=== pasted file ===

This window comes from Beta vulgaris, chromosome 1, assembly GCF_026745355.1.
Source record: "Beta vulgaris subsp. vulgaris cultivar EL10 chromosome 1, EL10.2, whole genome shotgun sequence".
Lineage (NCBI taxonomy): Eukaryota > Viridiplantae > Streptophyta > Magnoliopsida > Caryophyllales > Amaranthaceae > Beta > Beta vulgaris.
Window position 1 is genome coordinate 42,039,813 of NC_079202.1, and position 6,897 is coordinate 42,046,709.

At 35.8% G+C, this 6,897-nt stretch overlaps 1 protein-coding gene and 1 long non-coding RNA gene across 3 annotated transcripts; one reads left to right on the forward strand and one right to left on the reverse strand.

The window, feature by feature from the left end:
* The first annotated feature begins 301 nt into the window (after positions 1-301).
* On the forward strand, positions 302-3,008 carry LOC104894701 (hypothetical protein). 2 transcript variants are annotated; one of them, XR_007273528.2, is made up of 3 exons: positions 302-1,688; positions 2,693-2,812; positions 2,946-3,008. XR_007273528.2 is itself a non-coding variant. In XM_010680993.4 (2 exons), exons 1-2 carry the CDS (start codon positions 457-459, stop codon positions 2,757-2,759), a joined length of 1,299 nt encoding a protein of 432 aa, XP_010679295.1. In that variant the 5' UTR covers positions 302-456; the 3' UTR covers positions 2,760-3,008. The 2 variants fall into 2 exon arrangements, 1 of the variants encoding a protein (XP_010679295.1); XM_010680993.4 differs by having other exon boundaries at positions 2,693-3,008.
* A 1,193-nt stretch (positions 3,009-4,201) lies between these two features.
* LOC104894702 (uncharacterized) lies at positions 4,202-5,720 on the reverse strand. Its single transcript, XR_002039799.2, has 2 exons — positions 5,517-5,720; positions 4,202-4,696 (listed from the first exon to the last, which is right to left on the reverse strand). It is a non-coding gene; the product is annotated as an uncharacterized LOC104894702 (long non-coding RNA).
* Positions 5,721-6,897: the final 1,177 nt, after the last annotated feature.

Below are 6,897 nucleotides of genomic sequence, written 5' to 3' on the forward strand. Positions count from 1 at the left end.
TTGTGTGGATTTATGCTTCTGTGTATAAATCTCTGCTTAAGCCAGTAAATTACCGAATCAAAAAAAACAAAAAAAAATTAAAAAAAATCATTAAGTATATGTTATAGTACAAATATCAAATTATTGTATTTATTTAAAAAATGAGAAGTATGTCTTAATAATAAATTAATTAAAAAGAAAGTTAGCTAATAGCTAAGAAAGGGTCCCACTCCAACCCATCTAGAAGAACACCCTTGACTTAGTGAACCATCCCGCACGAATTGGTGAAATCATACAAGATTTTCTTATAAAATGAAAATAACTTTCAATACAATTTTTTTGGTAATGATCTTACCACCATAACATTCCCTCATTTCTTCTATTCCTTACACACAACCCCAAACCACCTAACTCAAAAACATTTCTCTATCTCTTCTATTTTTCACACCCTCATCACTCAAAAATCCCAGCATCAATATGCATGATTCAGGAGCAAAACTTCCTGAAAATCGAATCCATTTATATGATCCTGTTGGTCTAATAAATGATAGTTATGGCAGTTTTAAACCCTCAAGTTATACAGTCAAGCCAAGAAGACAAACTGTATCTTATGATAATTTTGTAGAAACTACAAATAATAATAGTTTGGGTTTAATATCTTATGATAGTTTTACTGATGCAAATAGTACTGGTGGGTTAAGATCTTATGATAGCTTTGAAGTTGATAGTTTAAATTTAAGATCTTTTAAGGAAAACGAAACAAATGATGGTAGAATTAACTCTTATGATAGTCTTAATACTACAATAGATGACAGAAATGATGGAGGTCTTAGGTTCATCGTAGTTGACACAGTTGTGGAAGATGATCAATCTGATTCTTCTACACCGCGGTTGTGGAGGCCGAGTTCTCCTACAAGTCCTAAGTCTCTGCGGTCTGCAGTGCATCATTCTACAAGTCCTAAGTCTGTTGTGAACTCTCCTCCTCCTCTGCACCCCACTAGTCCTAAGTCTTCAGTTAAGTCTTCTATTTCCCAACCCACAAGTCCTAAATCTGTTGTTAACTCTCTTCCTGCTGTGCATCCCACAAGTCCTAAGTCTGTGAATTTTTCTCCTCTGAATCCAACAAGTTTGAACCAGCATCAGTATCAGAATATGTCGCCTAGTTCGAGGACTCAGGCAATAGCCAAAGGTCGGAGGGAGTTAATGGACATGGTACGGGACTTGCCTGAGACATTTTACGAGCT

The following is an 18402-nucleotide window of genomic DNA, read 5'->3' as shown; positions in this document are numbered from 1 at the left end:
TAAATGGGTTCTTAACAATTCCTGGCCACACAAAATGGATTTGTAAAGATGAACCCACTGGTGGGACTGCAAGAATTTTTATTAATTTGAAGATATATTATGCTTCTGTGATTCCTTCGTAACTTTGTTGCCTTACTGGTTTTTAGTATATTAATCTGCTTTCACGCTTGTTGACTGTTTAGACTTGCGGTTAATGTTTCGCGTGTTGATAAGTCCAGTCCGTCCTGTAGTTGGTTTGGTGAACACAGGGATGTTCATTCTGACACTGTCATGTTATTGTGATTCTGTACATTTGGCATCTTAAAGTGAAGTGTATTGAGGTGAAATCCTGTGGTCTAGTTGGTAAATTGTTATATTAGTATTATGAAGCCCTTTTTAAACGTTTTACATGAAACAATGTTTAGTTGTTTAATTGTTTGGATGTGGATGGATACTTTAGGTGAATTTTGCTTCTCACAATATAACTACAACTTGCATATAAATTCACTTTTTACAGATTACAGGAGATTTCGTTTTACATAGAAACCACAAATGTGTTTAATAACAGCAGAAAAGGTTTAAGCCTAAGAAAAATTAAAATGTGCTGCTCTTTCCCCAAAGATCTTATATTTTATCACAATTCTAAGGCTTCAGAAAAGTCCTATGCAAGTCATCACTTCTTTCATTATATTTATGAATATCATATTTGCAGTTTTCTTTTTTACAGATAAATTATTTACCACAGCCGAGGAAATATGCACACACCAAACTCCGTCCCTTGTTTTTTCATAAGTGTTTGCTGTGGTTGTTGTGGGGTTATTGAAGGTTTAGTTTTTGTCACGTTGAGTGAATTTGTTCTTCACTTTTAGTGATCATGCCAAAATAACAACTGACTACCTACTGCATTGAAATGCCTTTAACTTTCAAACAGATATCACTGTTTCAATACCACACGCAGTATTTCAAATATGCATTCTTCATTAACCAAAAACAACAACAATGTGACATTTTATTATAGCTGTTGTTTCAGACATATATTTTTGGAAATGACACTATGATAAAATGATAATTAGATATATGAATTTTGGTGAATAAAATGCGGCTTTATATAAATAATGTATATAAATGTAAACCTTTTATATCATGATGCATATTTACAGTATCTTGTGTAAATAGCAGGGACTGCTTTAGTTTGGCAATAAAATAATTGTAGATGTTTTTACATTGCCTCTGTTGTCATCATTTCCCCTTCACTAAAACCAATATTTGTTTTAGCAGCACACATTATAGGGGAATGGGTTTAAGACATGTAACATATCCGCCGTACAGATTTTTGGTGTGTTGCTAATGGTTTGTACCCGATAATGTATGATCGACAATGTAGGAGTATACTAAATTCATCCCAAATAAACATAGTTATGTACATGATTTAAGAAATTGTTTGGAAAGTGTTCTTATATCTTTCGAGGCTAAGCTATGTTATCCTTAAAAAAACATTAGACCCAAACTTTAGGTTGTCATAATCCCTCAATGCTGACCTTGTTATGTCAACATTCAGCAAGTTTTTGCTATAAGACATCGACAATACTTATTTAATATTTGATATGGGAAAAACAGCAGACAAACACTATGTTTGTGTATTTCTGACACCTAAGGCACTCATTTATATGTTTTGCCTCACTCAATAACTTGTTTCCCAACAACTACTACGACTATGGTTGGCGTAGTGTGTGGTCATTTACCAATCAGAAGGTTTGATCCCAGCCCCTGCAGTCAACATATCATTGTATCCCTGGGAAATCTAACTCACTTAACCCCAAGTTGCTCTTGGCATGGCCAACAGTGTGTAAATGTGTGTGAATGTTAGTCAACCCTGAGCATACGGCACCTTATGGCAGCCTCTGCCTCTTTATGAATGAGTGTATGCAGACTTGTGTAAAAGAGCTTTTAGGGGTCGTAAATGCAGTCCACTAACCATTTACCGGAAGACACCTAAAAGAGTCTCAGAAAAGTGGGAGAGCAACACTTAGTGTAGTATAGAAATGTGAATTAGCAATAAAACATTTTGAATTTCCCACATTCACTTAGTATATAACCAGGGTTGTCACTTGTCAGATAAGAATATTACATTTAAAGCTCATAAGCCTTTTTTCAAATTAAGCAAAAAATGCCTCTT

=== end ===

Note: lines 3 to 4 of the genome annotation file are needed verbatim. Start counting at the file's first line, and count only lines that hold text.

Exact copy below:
Lineage (NCBI taxonomy): Eukaryota > Viridiplantae > Streptophyta > Magnoliopsida > Caryophyllales > Amaranthaceae > Beta > Beta vulgaris.
Window position 1 is genome coordinate 42,039,813 of NC_079202.1, and position 6,897 is coordinate 42,046,709.